The first Blind Pig release by Oakland, California's Gospel Hummingbirds, entitled Steppin' Out, was nominated for a Grammy as the Best Traditional Soul Gospel Album. Rave reviews poured in from mainstream as well as music press. The Chicago Tribune called it "a soul album that stands up to just about anything that came out of Stax Records in the '60's," Also typical was this comment by Downbeat : "a spiritually-charged, jubilantly rhythmic collection of Christo-Afrocentric tunes that both unashamedly testify to the Lord and exuberantly rock the house." Since that 1991 release, the 'Birds have ventured into uncharted gospel territory, taking their mix out of the church to blues festivals and nightclubs worldwide with a propulsive, soulful sound.
First, let it be clear that the group is rock-solid in their faith and in their approach to gospel music. The Gospel Hummingbirds are already well-known and respected in gospel circles, so as Roy Tyler, lead tenor and spokesman for the group explains, "We are taking the gospel and its music to people who wouldn't otherwise be exposed. This music is for all people, and you shouldn't have to go to a black church in a black neighborhood to find it."
Observers of America's popular music scene have long acknowledged the importance of gospel and the Afro-Americans who sing it. In fact, most forms of 20th century American popular music - blues, soul, R&B, jazz, and rock 'n' roll - have direct roots "in the church." Though sometimes unaware of rock and roll's debt to gospel music, America's young people who search out its roots find what a thrill it is to be in the presence of "genuine" gospel music, as presented by the Gospel Hummingbirds. The group first came to prominence by singing to the young, primarily white crowd that frequents San Francisco's alternative SoMa nightclubs.
The original Gospel Hummingbirds were formed in the early 1960's by Joe Thomas Sr. That initial group broke up and drifted away, but in 1970, Thomas' son, Joe Arden Thomas Jr., hooked up with Roy Tyler, and the Gospel Hummingbirds flew again in a new incarnation. In the early 1980's, they recorded two albums for the local W & E label (with limited distribution), and did a rousing tour of churches in the South.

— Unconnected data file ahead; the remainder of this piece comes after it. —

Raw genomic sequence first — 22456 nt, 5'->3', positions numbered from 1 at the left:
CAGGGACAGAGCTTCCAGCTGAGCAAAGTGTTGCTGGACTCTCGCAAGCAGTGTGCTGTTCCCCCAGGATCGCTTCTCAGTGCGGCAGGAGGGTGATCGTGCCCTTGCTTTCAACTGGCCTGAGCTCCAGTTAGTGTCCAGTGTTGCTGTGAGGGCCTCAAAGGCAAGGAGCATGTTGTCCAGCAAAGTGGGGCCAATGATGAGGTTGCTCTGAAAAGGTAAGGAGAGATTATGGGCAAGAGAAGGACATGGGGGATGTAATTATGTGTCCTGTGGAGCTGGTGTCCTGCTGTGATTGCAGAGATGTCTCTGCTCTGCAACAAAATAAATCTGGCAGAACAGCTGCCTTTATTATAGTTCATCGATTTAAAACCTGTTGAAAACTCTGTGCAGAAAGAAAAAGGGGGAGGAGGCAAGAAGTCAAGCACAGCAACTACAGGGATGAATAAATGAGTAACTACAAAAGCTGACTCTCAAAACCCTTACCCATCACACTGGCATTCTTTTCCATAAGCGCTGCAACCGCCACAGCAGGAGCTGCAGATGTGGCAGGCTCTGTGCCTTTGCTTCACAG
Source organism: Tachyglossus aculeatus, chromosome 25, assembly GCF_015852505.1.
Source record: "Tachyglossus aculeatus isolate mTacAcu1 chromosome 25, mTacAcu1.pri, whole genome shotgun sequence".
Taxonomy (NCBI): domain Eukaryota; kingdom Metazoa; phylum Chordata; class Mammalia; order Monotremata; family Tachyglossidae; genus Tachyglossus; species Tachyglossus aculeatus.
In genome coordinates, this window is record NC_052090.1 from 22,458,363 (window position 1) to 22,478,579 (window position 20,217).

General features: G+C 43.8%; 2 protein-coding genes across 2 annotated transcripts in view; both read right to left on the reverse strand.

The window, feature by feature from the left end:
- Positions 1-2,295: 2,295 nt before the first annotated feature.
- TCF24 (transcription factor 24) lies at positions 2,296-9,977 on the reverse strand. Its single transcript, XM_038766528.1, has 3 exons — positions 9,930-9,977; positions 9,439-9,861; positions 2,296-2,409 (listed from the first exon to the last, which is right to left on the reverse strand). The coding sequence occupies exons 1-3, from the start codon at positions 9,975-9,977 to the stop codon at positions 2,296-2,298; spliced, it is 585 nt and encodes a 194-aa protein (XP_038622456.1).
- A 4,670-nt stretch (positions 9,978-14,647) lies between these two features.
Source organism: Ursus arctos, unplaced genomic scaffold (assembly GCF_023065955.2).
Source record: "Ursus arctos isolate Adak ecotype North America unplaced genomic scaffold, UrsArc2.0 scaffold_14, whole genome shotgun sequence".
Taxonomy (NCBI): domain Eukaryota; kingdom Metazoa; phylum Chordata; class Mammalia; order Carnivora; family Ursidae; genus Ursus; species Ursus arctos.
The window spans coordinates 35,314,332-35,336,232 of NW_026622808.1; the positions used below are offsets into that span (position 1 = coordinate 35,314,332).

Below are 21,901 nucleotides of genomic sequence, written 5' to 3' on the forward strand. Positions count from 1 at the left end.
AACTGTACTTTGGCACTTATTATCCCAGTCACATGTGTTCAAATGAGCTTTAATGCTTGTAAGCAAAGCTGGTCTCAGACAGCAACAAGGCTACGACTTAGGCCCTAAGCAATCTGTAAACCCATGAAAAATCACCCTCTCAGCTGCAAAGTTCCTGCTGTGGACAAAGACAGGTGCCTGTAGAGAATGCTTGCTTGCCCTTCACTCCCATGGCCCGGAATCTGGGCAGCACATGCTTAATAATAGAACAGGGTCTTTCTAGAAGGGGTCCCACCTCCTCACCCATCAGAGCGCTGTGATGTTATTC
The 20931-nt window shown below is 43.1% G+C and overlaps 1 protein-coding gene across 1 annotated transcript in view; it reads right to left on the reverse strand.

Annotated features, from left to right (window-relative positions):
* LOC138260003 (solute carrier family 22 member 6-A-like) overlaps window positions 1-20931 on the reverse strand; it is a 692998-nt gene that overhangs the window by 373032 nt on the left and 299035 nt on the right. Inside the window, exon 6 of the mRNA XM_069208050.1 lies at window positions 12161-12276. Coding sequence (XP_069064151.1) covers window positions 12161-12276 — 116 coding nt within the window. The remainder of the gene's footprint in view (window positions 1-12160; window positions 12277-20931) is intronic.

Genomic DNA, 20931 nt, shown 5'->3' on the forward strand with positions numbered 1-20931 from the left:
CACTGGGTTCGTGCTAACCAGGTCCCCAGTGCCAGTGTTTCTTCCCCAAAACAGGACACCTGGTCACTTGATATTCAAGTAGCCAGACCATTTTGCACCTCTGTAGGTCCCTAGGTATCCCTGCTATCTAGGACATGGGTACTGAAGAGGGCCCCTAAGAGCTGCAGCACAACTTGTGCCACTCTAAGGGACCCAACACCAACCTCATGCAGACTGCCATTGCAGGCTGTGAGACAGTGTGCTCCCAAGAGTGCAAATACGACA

The Hummingbirds first began playing nightclubs and festivals in 1988, and have since been invited to perform at the San Francisco Blues Festival, the Monterey Blues Festival, the Ravenna (Italy) Blues Festival, the Oakland Coliseum tribute to Nelson Mandela, and the Montreal Jazz Festival. They've also performed in Japan, Australia, Belgium, and France (where Steppin' Out was named the Gospel Album Of The Year by the French Jazz Academy).
The group has shared the bill with some of the biggest names in the gospel, blues, and rock fields - among them the Five Blind Boys Of Alabama, the Mighty Clouds Of Joy, John Lee Hooker, B.B. King, Etta James, Charles Brown, the Persuasions, Huey Lewis And The News and the Neville Brothers. Recognizing the mainstream appeal and talent of the Hummingbirds, both Huey Lewis and the Fabulous Thunderbirds recruited the group to sing background vocals on their albums.
Any show by the Gospel Hummingbirds is exhilarating, enlightening and, in the end, exhausting. They sing straight, pure gospel; Roy Tyler and Clarence Nichols, trading off lead vocals over the able vocal support of three men of unusual vocal skill; Joseph Arden Thomas, first tenor; Mark Smith, second tenor; and James Gibson, baritone. Joe Thomas shares arranging chores with Roy Tyler and Clarence Nichols and leads the instrumental back-up with his crackling lead guitar.
The Hummingbirds' most recent Blind Pig release, Taking Flight, was produced by Jimmy Pugh, keyboardist for Robert Cray and Chris Isaak, who decided to place more emphasis on the groups' beautifully intricate vocal harmonies. The result is a sparser sound that truly captures gospel's golden age of the 1950's, while the adventuresome messages touch on contemporary urban life in a most poignant way.